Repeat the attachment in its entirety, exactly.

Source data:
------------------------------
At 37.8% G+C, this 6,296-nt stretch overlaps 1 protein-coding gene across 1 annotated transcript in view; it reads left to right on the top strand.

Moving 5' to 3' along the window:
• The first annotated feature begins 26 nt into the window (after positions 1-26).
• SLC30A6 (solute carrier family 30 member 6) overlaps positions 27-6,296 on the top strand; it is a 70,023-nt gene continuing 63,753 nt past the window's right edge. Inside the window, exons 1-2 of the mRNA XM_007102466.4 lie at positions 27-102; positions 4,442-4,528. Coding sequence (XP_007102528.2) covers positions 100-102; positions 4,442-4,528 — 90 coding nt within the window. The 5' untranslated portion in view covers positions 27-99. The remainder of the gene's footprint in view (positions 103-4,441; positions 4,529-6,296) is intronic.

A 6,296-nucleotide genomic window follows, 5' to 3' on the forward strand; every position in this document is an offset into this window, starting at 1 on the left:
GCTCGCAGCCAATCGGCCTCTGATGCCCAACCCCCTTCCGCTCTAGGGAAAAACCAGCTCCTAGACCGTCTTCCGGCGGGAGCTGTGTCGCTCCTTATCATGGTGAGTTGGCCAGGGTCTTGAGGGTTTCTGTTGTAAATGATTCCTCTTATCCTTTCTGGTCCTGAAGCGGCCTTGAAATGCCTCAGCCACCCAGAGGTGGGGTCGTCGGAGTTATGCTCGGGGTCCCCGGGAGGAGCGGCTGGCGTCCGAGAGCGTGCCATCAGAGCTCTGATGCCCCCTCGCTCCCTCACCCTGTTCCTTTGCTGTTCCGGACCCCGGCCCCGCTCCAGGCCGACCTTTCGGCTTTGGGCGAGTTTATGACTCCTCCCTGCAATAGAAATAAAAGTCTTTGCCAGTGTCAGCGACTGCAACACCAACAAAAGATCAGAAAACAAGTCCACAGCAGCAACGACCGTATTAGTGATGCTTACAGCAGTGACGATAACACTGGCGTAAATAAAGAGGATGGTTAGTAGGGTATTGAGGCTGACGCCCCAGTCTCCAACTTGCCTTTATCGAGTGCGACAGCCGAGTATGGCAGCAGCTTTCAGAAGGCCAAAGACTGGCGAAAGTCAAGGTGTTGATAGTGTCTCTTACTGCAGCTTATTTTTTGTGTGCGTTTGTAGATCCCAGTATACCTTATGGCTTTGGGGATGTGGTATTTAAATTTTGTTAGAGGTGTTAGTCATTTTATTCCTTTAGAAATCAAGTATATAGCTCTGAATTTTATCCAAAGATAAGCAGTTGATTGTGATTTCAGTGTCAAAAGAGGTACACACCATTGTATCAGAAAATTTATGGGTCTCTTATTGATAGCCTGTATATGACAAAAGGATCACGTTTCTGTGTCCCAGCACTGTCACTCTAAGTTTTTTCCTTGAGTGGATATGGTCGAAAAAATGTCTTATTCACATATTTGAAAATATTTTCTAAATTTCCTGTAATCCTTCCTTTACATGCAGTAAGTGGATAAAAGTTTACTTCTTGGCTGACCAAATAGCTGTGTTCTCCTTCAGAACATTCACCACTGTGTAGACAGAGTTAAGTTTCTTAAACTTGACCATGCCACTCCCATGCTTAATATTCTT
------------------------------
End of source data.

At 37.8% G+C, this 6,296-nt stretch overlaps 1 protein-coding gene across 1 annotated transcript in view; it reads left to right on the top strand.

Moving 5' to 3' along the window:
• The first annotated feature begins 26 nt into the window (after positions 1-26).
• SLC30A6 (solute carrier family 30 member 6) overlaps positions 27-6,296 on the top strand; it is a 70,023-nt gene continuing 63,753 nt past the window's right edge. Inside the window, exons 1-2 of the mRNA XM_007102466.4 lie at positions 27-102; positions 4,442-4,528. Coding sequence (XP_007102528.2) covers positions 100-102; positions 4,442-4,528 — 90 coding nt within the window. The 5' untranslated portion in view covers positions 27-99. The remainder of the gene's footprint in view (positions 103-4,441; positions 4,529-6,296) is intronic.

A 6,296-nucleotide genomic window follows, 5' to 3' on the forward strand; every position in this document is an offset into this window, starting at 1 on the left:
GCTCGCAGCCAATCGGCCTCTGATGCCCAACCCCCTTCCGCTCTAGGGAAAAACCAGCTCCTAGACCGTCTTCCGGCGGGAGCTGTGTCGCTCCTTATCATGGTGAGTTGGCCAGGGTCTTGAGGGTTTCTGTTGTAAATGATTCCTCTTATCCTTTCTGGTCCTGAAGCGGCCTTGAAATGCCTCAGCCACCCAGAGGTGGGGTCGTCGGAGTTATGCTCGGGGTCCCCGGGAGGAGCGGCTGGCGTCCGAGAGCGTGCCATCAGAGCTCTGATGCCCCCTCGCTCCCTCACCCTGTTCCTTTGCTGTTCCGGACCCCGGCCCCGCTCCAGGCCGACCTTTCGGCTTTGGGCGAGTTTATGACTCCTCCCTGCAATAGAAATAAAAGTCTTTGCCAGTGTCAGCGACTGCAACACCAACAAAAGATCAGAAAACAAGTCCACAGCAGCAACGACCGTATTAGTGATGCTTACAGCAGTGACGATAACACTGGCGTAAATAAAGAGGATGGTTAGTAGGGTATTGAGGCTGACGCCCCAGTCTCCAACTTGCCTTTATCGAGTGCGACAGCCGAGTATGGCAGCAGCTTTCAGAAGGCCAAAGACTGGCGAAAGTCAAGGTGTTGATAGTGTCTCTTACTGCAGCTTATTTTTTGTGTGCGTTTGTAGATCCCAGTATACCTTATGGCTTTGGGGATGTGGTATTTAAATTTTGTTAGAGGTGTTAGTCATTTTATTCCTTTAGAAATCAAGTATATAGCTCTGAATTTTATCCAAAGATAAGCAGTTGATTGTGATTTCAGTGTCAAAAGAGGTACACACCATTGTATCAGAAAATTTATGGGTCTCTTATTGATAGCCTGTATATGACAAAAGGATCACGTTTCTGTGTCCCAGCACTGTCACTCTAAGTTTTTTCCTTGAGTGGATATGGTCGAAAAAATGTCTTATTCACATATTTGAAAATATTTTCTAAATTTCCTGTAATCCTTCCTTTACATGCAGTAAGTGGATAAAAGTTTACTTCTTGGCTGACCAAATAGCTGTGTTCTCCTTCAGAACATTCACCACTGTGTAGACAGAGTTAAGTTTCTTAAACTTGACCATGCCACTCCCATGCTTAATATTCTT